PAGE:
Do those lightening fast disclaimers at the end of radio and television advertisements scare you away or simply seem like white noise required by regulatory agencies?
According to Northwestern University and Wake Forest University research now online in the Journal of Consumer Research, fast disclaimers can give consumers the impression that an advertiser is trying to conceal information. However, trusted brands (versus trust-unknown or not-trusted brands) are immune to the adverse effects of fast disclaimers.
"Speak slowly or carry a trusted brand," summarizes Kenneth C. Herbst, assistant professor of marketing at Wake Forest University Schools of Business and co-author of the study.
Eli J. Finkel, associate professor of psychology at Northwestern University and another co-author, offers concrete recommendations for marketers: "If you're promoting a brand consumers don't know or don't trust, use a slow disclaimer. Because consumers don't know whether they can trust you, you have to be careful to avoid seeming sneaky. Fast disclaimers can seem sneaky.
"In contrast, if you're promoting a trusted brand, feel free to save time by using a fast disclaimer. Use your precious advertising seconds promoting your product rather than spending them on your disclaimer," he said.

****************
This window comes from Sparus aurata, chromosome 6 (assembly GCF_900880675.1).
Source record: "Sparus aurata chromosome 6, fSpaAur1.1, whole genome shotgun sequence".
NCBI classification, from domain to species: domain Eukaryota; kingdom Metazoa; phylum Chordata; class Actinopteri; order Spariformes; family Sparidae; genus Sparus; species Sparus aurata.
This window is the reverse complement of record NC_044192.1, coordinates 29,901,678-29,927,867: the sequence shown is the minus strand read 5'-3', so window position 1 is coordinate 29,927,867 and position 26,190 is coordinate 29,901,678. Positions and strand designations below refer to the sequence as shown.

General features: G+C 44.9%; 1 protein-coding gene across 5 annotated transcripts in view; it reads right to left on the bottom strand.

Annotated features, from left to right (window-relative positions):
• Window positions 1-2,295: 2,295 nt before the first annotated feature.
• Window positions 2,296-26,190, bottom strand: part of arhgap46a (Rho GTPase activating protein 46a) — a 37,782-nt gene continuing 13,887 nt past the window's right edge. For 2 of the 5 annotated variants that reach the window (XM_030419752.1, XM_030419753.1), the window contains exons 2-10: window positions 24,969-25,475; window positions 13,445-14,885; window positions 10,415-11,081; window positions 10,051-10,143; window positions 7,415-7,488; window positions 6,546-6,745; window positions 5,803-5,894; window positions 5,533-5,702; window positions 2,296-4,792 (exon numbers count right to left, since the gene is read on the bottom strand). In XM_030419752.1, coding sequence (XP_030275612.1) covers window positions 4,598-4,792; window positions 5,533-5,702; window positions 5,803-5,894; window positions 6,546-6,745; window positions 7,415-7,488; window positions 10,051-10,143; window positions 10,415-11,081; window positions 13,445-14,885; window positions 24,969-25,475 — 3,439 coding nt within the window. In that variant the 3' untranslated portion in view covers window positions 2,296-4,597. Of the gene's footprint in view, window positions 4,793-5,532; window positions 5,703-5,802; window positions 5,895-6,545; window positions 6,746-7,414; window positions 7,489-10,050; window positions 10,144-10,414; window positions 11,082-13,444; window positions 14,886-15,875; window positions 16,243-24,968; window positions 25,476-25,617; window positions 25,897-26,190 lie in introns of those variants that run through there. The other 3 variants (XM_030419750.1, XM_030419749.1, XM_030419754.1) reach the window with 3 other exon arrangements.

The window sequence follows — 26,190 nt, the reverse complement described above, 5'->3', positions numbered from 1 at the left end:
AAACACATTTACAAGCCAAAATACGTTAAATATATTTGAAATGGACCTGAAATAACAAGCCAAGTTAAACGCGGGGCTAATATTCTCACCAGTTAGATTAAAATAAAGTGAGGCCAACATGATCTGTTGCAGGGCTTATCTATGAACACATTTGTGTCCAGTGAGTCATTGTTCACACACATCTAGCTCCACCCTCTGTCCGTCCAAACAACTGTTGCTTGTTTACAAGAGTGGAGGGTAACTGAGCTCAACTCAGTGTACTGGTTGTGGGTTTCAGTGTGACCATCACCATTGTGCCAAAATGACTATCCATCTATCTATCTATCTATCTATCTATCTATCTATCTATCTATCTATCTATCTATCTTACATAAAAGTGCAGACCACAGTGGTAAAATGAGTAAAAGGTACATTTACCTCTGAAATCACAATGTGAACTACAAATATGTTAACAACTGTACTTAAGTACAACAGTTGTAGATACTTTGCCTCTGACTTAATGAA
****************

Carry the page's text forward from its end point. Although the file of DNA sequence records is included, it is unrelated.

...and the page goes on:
The study shows that when consumers either lack trustworthy information about an advertised brand or believe that the brand is not trustworthy, fast disclaimers undermine their purchase intention. In contrast, when consumers trust an advertised brand, they are unaffected by the disclaimer speed.
These findings have practical implications for advertisers and policymakers. For example, according to Herbst, policies that regulate disclaimer content but not disclaimer speed could systematically favor some companies over others.
The research for "On the Dangers of Pulling a Fast One: Advertisement Disclaimer Speed, Brand Trust and Purchase Intention" was conducted by Finkel and Herbst, with co-authors David Allan, associate professor of marketing, Haub School of Business at Saint Joseph University, and Grainne M. Fitzsimons, associate professor of management, psychology and neuroscience at Duke University.
The study is now available online and will appear in the February 2012 printed edition of the Journal of Consumer Research.
Materials provided by Northwestern University. Note: Content may be edited for style and length.
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